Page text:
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A New Three-Frequency, Geometry-Free, Technique for Ambiguity Resolution

Ronald R. Hatch
Year: 2008 Pages: 8
A new technique for ambiguity resolution at long distances is described. It uses the code and carrier measurements on three frequencies in an unusual way. Specifically, it uses an averaging method to arrive at an accurate ambiguity-resolved and refraction-corrected measurement that largely overcomes the disadvantage of the close spacing between the L2 and the L5 frequencies. Of course, it works better when the second and third frequencies are farther apart, such as the Galileo L5 and E6 frequencies. The technique is unique in that there is no requirement to resolve the ambiguities of the fundamental L1, L2 and L5 carrier phase measurements. Instead a wide-lane, but noisy, refraction-corrected carrier phase measurement is formed from two of the three widelane carrier phase differences formed from the difference of pairs of the fundamental phase measurements. These differences are ambiguity resolved using ionosphericmatching code measurements and are then combined into a refraction-corrected composite measurement. While this wide-lane composite is quite noisy, it can be smoothed with a refraction-corrected, composite measurement with much lower noise.

The ambiguities of this low-noise composite measurement are not required since it is simply used to smooth the noise in the wide-lane refraction-corrected composite. By not requiring the stepping from one ambiguity-resolved carrier phase measurement to another, it is largely immune to clock differences at the different frequencies which can sabotage the stepped approach. In addition, because the initial ambiguity resolution is done with wide-lane combinations, the reliability of the ambiguity resolution is robust and relatively insensitive to the presence of small code-carrier biases.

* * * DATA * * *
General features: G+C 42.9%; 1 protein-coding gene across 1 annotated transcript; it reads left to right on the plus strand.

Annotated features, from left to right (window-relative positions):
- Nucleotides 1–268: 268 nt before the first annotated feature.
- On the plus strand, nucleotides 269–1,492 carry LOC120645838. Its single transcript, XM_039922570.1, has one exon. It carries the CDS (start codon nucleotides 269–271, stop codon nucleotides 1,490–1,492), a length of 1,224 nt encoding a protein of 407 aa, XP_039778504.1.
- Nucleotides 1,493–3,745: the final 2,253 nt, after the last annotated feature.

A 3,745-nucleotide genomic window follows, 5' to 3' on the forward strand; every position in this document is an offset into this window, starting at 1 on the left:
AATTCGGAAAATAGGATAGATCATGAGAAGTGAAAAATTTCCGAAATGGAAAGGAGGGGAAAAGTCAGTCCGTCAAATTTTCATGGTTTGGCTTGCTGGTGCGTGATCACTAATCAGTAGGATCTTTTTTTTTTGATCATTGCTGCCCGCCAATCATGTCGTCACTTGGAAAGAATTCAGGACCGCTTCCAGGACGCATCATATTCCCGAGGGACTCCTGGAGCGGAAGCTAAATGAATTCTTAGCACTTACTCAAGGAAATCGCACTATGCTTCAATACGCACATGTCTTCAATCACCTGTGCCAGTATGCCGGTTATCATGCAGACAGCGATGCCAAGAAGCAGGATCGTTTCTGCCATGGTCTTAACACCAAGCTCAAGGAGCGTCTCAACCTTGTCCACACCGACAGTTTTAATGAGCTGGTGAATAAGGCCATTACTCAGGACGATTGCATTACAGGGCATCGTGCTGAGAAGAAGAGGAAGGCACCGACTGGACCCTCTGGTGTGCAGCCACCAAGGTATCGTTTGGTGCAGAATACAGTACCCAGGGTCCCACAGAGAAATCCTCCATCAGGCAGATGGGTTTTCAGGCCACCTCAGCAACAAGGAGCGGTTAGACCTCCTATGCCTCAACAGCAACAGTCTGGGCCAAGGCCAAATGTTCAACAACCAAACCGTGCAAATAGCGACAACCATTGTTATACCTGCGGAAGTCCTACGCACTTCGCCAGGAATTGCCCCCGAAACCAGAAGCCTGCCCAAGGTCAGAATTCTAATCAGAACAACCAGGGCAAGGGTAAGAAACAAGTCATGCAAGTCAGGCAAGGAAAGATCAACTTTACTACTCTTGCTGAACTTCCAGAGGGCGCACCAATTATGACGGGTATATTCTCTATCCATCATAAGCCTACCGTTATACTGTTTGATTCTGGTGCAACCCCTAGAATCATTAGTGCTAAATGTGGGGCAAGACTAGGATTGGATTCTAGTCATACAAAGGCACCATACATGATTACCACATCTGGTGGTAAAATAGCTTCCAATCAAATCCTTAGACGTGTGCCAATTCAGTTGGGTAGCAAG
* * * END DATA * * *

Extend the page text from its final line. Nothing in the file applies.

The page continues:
The geometry-free approach of individually resolving the ambiguities removes the tropospheric refraction from the ambiguity resolution problem. Thus, the final smoothed, refraction-corrected composite measurement is insensitive to both ionospheric and tropospheric refraction effects. Though the smoothing process may require some minutes to reach the optimal accuracy level, the result should significantly extend the ranges over which RTK results can be obtained without requiring the modeling of the ionosphere.